Ok, I am confused. Fox News has been all over this story, which is supposedly about a “naked or fail” final in a visual arts class.
Where to start? Well, nudity is apparent in about 2500 years of art history, so I kind of get where the idea is going, but it also doesn’t sound like the students are actually required to be naked; it sounds to me like they can just do some sort of “gesture” that expresses eroticism, viz:
The visual arts class at UCSD, according to the professor, involves students acting out a series of gestures the very last one they’re asked to perform, in the syllabus is labelled erotic self.
The professor, Ricardo Dominguez told a news station it’s true- students would have to get naked, in a dark, candlelit room.
“If they are uncomfortable with this gesture, they should not take the class,” Dominguez said.
UCSD’s Department of Visual Arts Chairman, Jordan Crandall released this statement:
“In part, he said “students are aware from the start of the class that it is a requirement and that they can do the gesture in any number of ways without actually having to remove their clothes.”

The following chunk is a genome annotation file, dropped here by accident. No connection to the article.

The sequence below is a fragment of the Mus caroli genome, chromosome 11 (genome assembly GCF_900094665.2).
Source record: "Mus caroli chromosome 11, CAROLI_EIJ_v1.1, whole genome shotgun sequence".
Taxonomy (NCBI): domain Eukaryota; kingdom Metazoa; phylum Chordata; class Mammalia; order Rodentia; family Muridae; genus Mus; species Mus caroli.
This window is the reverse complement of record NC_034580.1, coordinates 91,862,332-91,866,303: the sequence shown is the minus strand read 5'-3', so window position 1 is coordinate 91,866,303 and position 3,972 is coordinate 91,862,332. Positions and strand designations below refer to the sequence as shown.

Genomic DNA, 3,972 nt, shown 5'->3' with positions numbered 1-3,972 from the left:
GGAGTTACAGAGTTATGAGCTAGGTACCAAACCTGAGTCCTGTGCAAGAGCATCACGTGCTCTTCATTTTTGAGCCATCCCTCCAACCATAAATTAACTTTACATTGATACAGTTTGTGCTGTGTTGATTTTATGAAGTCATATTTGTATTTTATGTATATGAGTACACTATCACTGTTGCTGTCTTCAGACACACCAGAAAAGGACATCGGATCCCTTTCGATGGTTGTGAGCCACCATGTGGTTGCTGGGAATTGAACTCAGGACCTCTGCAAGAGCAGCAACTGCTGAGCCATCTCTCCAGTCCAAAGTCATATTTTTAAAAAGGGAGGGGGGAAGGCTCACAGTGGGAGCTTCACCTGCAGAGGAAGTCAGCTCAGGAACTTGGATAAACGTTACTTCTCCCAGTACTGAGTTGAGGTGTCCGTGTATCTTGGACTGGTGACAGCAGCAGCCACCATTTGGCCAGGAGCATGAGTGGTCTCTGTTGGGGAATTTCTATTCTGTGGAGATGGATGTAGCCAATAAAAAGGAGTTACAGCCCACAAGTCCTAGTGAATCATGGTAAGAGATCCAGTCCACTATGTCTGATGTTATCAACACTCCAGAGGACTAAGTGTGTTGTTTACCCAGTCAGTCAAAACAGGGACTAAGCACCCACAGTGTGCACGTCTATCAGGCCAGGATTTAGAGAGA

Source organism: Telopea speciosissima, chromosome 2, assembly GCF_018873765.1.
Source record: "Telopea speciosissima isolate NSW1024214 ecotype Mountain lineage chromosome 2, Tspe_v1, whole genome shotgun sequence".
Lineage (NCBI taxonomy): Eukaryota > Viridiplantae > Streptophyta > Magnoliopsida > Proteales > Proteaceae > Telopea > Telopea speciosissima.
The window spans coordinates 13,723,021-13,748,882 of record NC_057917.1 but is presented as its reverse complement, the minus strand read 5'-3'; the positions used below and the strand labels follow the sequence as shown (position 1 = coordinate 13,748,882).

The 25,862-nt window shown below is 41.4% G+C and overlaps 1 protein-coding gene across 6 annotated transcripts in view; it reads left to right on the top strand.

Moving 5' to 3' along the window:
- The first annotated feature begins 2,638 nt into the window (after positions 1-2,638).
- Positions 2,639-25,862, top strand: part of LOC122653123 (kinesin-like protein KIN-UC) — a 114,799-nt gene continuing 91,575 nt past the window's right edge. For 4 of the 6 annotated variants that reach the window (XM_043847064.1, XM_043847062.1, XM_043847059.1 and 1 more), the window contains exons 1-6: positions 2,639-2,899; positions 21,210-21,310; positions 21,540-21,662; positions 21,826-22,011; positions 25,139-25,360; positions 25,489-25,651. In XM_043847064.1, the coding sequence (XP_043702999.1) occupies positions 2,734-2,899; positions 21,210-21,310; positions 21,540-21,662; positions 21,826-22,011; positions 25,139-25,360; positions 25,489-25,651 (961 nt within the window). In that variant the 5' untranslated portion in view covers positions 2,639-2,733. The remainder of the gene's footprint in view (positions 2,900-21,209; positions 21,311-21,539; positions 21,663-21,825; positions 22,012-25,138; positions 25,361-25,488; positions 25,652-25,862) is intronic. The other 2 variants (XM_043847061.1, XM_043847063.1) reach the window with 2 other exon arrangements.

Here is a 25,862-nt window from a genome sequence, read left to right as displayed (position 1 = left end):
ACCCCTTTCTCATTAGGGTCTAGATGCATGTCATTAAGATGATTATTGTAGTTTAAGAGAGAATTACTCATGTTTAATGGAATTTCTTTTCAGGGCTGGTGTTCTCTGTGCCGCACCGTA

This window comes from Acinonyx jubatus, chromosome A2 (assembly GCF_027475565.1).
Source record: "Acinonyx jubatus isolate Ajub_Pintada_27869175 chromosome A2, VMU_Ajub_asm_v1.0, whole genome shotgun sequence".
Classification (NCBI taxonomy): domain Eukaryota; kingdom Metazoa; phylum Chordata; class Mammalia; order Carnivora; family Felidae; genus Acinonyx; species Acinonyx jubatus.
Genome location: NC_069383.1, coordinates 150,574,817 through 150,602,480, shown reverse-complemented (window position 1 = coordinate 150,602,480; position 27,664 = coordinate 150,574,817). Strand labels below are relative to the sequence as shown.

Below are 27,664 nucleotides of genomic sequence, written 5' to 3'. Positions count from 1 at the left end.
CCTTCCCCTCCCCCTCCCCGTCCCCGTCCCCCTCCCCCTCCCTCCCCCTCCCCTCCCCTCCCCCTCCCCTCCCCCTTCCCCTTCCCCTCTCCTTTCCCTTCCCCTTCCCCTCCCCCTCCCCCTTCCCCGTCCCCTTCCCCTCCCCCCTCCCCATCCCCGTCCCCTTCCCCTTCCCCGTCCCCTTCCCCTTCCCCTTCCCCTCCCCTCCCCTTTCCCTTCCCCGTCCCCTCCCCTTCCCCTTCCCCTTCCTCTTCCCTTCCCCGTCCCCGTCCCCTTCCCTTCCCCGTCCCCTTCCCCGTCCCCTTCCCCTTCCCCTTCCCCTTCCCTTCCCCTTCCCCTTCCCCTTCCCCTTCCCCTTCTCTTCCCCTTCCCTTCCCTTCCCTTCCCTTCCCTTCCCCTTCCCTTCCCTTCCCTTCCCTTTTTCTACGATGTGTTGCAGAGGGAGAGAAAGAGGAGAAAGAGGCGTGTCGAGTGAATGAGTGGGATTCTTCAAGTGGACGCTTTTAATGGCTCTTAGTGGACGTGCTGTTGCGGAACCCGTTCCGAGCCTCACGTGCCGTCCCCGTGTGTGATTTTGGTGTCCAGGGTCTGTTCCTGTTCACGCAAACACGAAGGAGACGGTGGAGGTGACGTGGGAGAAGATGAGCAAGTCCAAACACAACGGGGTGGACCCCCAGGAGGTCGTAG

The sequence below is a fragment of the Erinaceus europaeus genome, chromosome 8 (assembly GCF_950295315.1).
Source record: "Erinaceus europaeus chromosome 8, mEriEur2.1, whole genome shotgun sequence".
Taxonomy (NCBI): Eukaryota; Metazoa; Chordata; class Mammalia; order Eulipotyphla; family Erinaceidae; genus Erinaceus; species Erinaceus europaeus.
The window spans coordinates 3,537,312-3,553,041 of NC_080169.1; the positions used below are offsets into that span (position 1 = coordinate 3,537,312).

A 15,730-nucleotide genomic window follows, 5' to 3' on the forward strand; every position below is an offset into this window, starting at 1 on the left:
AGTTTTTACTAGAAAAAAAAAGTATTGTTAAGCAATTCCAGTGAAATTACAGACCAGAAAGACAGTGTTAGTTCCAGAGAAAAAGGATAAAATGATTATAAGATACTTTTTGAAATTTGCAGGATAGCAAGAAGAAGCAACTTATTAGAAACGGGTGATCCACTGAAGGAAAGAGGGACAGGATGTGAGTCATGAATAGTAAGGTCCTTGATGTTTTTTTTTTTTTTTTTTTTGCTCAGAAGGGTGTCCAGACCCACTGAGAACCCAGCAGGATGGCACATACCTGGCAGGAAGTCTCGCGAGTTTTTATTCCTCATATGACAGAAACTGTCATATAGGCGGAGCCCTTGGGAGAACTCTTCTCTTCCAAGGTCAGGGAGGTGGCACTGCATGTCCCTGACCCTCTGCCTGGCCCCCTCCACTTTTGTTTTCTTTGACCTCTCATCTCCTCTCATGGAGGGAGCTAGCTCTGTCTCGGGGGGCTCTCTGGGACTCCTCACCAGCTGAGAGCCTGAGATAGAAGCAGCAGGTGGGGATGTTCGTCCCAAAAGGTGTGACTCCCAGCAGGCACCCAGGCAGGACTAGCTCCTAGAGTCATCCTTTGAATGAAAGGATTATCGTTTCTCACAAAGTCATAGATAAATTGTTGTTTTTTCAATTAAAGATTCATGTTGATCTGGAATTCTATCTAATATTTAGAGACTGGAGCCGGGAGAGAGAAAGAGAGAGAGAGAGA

Can you figure out what the heck is going on? First it says that they have to be nude, then by the end he says that they do not have to remove their clothing.
So somebody’s mommy complained. Oye. As somebody who routinely causes both the mommy brigade and students to grass to administrators in outrage, I have so been there.
But still, it does have the gloss of the very best lazy tropes of the academy, some of which are common cultural currency, others of which are red meat for conservative h8trz of higher education: that proffies are slimey old gits that prey on nubile young co-eds (Donald Sutherland, Animal House), that the arts from Mapplethorpe onward has become little more than porny nonsense, and that universities are bad stewards of young adulthood.
Nudity is a pretty common in today’s performance art scene, and I grok why the class has this aspect to it, particularly if it is an elective course. This is the sort of thing that I could see a young artist wanting to push himself/herself to do, if they haven’t already. The candlelight strikes me as odd, but perhaps that is done so that the students have light and shadow to work with as well as their bodies. Don’t you want universities putting students at the cutting edge of contemporary art, and if so, we shouldn’t let reactions dampen exploration.
Nonetheless, this sort of thing is the last thing higher ed or arts programs need with conservatives gearing up to dismantle higher education. Sometimes, the costs of something outweigh whatever benefits.